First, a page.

central labor body or a local union
The cumulative effect of years of per
sistent pounding along this line final
ly is being felt by the gigantic bread
trust, notwithstanding its enormous
capital and resources in property and
Union Members Respond
Incidentally the above related situ
ation answers the oft-repeated sneer
ing charge that trade unionists do not
respond to such appeals and that they
do not patronize the union label.
In Harmony With
New York.—The welcome extended
organized labor by Los Angeles
churches is compared with last year's
A. F. of L. convention at Detroit by
James Myei*s, industrial secretary of
the Federal Council of Churches of
In speaking to 2,000 people at the
Los Angeles First Methodist Church
President Green appealed for investi
gation of the church movement.
This church joined with 30 others
in opening their pulpits to trade
unionists to speak of the moral aim of
the labor movement. The unionists
discussed social ideals and humanitar
ian achievements of labor, including
the raising of living standards, elim
ination of child lobor, reduction of un
employment, increase of free educa
tion, shortening hours and eliminating
night work for women.
"It was evident throughout the A.
F. of L. convention this year, and es
pecially following the Sunday serv
ices, that Los Angeles has done much
to remove any danger of estrange
ment between organized labor and the
churches," said Mr. Myers.
Los Angeles. Nearly two-score
business men in this city are on trial
for violation of the state corporate
securities act, conspiracy to obtain
money under false pretenses, embez
zlement and forgery.
Many of the defendants are active
in the anti-trade union movement of
this city. They were associated with
the once-rich Julian Petroleum Cor
poration that issued between 4,000,000
and 5,000,000 shares of worthless
stock. More than $34,000,000 cannot
accounted for by the receivers.
By International Labor News Service.
Chicago.—Former officers of the
Chciago Carpenters' District Council
and several officers of affiliated local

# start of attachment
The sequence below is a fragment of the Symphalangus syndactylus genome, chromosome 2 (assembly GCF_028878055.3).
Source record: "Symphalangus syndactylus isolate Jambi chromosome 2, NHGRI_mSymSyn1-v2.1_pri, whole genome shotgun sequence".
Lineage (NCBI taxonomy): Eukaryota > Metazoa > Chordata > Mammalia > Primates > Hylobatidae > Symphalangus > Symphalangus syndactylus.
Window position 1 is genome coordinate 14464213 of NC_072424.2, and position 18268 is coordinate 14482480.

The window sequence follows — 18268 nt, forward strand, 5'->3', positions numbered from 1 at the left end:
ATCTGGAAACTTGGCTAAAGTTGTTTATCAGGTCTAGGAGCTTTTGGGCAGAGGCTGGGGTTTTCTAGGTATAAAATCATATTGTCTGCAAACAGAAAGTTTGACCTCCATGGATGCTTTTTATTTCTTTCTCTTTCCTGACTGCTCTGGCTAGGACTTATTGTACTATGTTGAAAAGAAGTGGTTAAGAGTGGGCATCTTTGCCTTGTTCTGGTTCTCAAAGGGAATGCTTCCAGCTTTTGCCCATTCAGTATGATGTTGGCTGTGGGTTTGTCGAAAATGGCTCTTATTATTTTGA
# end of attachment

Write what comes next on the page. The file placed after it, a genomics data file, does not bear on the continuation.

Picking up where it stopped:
unions will have to pay fines aggre
gating about $15,000 upon conviction
of violating tne Sherman anti-trust
tet in 1922 an:' following final deci
sion on some minor points by the
United States circuit court of appeals.
William F. Brims, Stanley Muzal
ky, B. J. Wittman, Anton Som
mers and others were charged in a
federal criminal indictment with con
piring with certain employers to pre
vent the use here of non-union ma
terials manufactured in other states
Seattle.—"The anti-union policy of
the Colorado Fuel and Iron Company
is responsible for the I. W. W. out
burst in southern Colorado," declared
William Green, president of the A.
F. of L.
"Fourteen years ago the company
drove the United Mine Workers out
of Colorado and instituted a company
union,'" said Mr. Green. "At that
time the company was advised that as
a result of this move it might en
counter troubles that other employ
ers' experienced after they refused to
leal with the legitimate trade unions
Jersey City, N. J.—The Pennsyl
ania railroad fought a damage award
of $32,000 for more than four years
but was brought to time when the
heriff of this county seized a fin*
passenger locomotive.
Carpenters' Union Officers
Must Pay Fines For Alleged
Violat ion of Anti-Trust Law
The official was preparing to sell
the property, and announced that he
would grab another if the ward and
costs were not covered by the first
The company paid just before tl
heriff started his auction.
The Labor Temple Auditorium. For dances, bazaars, parties, «»tc.
Inquire of the Trustees, or phone 1296 for dates.
.1 3.*! !'•.
Ik'Tht window shad*
that really
jar :5
Have It Laid The Krebs Way
Showing new floor design.
inoleum Display.
a N
.jfCK/J i|
and transported in interstate com
The union and the employers' or
ganization had inserted a paragraph
in the wage agreement excluding mill
work manufactured by non-union con
cerns. This, the United States courts
hold, is in violation of the Sherman
anti-trust act if the materials so dis
criminated against are manufactured
in another state and transported in
interstate commerce.
The case was passed upon by the
United States supreme court before
it was remanded to the circuit court
of appeals for decision on minor
Several employers also will pay
New York.—The thousands of un
organized workers employed in the
various plants of the General Motors
Corporation will be interested to know
that this concern's profits for the first
nine months of this year are $193-
758,302, or very nearly equal those
for the whole of last year—a record
The figures show a net increase of
$36,026,469 over the first nine months
of last year, or a 22.84 per cent gain.
If a person bought one share of
General Motors stock in 1914 at $68,
which was the average price that year,
and held it until the present time, it
would be worth nearly $6,000. The
one share would have grown to 42
shares, through split-ups and stock
dividends. The market value for these
42 shares is $5,300, with additional
earnings this year.
Y.ui.-ouvi-r, Canada.—Movie oper
ators ha vi- serured agreements with
every .i. '.,!(• theatre in the city.
Wage are from $1.25 to $1.66 an hour
with a x-hour day and a 36-hour
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Floor-O-Leuin Rugs, 9x12 ft $12.45